Thirty years ago, Joanna Carson moved into Bel-Air when she and Johnny Carson were newly married. "I used to walk outside and see deer," she says. "I was enchanted with the trees, the wildlife. For many years, I helped care for the trees . . . we hired people to trim the ivy away so they wouldn't be choked. Other than that, we enjoyed our little wild ravine."

Owls are often spotted in the area, as well as squirrels, raccoons and songbirds. It's a narrow slice of wilderness in the midst of urban sprawl. Hadar Plafkin of the Environmental Review Board, which makes recommendations for or against the permits, has received more than 30 letters (including one from this reporter's mother, Nancy Reagan) urging the board to spare the ravine. One letter goes so far as to call the area a garden of Eden.

In her letter of protest, resident Lillian Nall mentioned "the inspiring and uplifting pastoral beauty of nature, the abundance of century-old trees, foliage, wildlife" as reasons why she chooses to live in Bel-Air. "I am deeply concerned with the far-reaching consequences of this proposed project," she wrote.

Actor Robert Stack, a resident since 1948, called Bel-Air "the garden spot of Southern California" in his letter. He was echoed by letters from Univision chief Jerry Perenchio: "This [project] would be completely out of character with the surrounding neighborhood," and from Stephen Bollenbach, chief executive of Hilton Hotels Corp.: "We live in a beautiful residential area where the homes are properly sized for their lots."

Sherle North, who has lived in the neighborhood for 46 years, urges the board to "review our deeply felt anguish."

But the Broidys also feel anguished at this escalating conflict. All they want is their "dream house," which is based on the 106-acre historic Phipps Estate in Old Westbury, N.Y. Broidy calls the neighbors' opposition baffling. "What we have now is people not wanting to talk to us," he says, emphasizing that the couple has tried to plead their case to the neighbors in person.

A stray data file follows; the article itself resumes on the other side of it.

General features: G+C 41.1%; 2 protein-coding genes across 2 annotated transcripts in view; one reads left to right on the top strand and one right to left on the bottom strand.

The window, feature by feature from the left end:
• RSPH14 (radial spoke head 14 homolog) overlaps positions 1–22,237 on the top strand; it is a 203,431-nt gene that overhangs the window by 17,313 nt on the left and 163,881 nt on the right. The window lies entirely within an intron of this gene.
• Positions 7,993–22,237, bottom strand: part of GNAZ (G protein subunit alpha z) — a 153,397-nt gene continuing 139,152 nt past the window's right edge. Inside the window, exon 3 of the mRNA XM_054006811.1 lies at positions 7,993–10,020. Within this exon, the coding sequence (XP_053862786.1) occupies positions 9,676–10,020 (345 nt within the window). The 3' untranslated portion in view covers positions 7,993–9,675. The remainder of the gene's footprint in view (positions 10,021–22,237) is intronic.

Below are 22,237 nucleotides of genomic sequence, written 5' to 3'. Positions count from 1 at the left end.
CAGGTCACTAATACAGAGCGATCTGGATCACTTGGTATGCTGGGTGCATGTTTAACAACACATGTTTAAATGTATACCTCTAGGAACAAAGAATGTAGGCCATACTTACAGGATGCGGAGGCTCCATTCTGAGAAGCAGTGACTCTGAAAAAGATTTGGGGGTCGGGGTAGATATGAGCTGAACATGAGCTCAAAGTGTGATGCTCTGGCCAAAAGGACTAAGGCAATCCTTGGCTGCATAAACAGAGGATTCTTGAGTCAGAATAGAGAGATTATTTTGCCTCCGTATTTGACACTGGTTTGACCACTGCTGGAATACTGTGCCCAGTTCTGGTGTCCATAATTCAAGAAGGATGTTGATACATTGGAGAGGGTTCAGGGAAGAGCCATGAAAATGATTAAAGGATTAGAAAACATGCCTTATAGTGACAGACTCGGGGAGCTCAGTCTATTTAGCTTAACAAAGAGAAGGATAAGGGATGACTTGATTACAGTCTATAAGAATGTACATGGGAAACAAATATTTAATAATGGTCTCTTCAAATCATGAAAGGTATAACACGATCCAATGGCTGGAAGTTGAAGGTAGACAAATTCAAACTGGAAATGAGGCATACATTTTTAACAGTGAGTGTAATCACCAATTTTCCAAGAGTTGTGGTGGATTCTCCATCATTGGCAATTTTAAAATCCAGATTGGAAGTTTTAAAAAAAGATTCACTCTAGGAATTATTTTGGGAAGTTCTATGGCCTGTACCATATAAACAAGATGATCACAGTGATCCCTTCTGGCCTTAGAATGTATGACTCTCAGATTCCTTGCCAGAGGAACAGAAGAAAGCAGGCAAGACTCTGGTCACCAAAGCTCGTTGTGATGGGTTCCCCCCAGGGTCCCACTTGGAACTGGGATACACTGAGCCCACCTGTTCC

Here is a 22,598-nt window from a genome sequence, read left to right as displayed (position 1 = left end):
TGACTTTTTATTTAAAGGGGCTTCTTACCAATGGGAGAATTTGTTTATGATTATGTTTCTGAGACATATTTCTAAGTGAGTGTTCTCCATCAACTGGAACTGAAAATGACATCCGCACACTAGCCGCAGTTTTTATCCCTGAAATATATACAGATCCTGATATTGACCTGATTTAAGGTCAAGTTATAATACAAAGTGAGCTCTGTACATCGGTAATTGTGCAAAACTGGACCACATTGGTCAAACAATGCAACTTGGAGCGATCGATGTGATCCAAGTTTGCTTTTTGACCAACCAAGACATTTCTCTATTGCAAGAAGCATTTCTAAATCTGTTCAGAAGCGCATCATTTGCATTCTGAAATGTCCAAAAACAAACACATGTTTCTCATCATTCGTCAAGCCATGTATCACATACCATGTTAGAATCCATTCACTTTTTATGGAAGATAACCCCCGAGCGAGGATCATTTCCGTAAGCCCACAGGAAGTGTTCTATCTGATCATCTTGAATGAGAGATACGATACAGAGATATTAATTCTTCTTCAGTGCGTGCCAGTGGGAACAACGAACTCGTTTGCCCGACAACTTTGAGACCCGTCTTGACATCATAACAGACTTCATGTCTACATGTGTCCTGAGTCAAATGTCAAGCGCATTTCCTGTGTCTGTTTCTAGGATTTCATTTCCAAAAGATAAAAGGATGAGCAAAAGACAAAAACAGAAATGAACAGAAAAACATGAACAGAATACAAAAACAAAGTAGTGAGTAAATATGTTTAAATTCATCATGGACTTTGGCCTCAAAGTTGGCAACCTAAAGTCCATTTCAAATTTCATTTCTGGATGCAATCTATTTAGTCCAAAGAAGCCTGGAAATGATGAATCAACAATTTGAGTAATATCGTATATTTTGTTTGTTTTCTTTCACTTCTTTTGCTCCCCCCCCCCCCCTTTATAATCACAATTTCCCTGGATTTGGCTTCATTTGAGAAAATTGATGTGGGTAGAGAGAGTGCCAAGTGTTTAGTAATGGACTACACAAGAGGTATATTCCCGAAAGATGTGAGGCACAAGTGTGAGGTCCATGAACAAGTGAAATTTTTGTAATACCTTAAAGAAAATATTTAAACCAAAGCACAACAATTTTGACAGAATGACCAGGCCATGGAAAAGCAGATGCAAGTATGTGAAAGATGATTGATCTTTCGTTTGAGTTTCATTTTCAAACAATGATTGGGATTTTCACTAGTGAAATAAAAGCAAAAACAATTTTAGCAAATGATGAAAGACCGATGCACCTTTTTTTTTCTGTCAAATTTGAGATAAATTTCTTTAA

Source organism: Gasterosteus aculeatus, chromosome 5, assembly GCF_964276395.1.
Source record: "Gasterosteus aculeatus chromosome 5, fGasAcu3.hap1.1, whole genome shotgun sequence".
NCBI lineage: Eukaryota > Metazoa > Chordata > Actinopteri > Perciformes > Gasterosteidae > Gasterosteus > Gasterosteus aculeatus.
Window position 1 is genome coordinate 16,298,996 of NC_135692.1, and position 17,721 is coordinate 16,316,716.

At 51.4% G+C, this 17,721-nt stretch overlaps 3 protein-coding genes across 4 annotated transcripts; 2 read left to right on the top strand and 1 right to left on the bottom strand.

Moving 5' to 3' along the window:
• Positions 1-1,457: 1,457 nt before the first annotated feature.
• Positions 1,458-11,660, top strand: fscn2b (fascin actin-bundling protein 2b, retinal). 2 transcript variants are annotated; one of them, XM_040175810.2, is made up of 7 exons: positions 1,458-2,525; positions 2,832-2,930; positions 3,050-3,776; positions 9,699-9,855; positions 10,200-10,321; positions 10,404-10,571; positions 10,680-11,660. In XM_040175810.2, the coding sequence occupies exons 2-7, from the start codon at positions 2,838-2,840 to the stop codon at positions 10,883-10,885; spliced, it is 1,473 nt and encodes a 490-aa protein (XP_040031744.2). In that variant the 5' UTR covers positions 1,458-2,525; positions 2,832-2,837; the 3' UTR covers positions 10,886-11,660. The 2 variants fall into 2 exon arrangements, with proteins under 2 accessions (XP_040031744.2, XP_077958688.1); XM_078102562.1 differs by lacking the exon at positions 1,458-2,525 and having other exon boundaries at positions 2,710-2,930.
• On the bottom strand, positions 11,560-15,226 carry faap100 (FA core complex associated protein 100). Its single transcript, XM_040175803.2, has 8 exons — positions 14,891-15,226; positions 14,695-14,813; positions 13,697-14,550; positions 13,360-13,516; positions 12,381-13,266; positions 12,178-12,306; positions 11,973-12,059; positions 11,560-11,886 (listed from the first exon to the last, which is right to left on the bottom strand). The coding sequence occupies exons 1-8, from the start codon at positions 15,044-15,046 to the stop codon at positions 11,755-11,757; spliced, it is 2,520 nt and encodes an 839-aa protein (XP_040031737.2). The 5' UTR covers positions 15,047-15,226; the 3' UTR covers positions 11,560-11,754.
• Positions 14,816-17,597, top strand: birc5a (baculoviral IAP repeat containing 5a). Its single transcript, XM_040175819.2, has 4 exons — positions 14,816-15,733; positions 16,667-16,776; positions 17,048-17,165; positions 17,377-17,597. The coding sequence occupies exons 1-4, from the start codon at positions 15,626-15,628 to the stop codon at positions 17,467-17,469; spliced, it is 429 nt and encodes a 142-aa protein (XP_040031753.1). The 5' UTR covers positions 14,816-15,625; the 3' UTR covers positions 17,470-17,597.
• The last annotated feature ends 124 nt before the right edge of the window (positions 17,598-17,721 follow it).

The neighbors respond that the Broidys' plans were already completed by the time anyone was informed of them, so the couple's overtures are not being made in the spirit of negotiating a compromise.

The Broidys hired attorney George Mihlsten of Latham and Watkins, who commissioned an independent environmental report on the project. When contacted about the house, Mihlsten said he would call back but never did. He later did not return a second call.

In some ways, the report prepared by Envicom Corp. comes close to supporting some of the neighbors' concerns. It says that the "impacts on the remnant oak woodland include removal of 10 oak trees (plus two unhealthy oaks) within the ravine and replacement of those areas with landscape, pavement and structures. Another 12 trees would experience encroachment within their dripline, while three oak trees would remain in the ravine unaffected by the project."

Alden Kelley, the arborist hired by the neighbors, says that encroaching on the dripline of a tree basically means cutting into the root system. He doubts whether any trees will survive the construction, including the boxed nursery trees that the Broidys plan to plant after construction, because of chemical changes that would be made to the soil.

About wildlife in the ravine, Envicom's report says, "While none of the species that would be affected are state or federally listed, potential habitat of a few sensitive but unlisted wildlife species would be displaced."

Robin Broidy says, "We're not preventing wildlife from coming in and out of the property." And as for the ravine, she says, "If you really look at these trees, they're not the prettiest. They're skinny, they're scrawny, they're ugly. I can see how people looking at it from the top of the bridge could think that this is a beautiful ravine. But if you go in there, it's not a beautiful ravine. It's ivy-choked. It's desiccated. It's diseased."

So what now? The Broidys are determined to stay, even if many of the neighbors shun them. "If some of them don't like us, so be it," Robin Broidy says. "I can live with that."

She might have to. There will be more meetings, escalating emotions, possibly even legal battles down the line. Might we see wealthy, well-known residents standing in front of bulldozers with picket signs? Don't rule it out.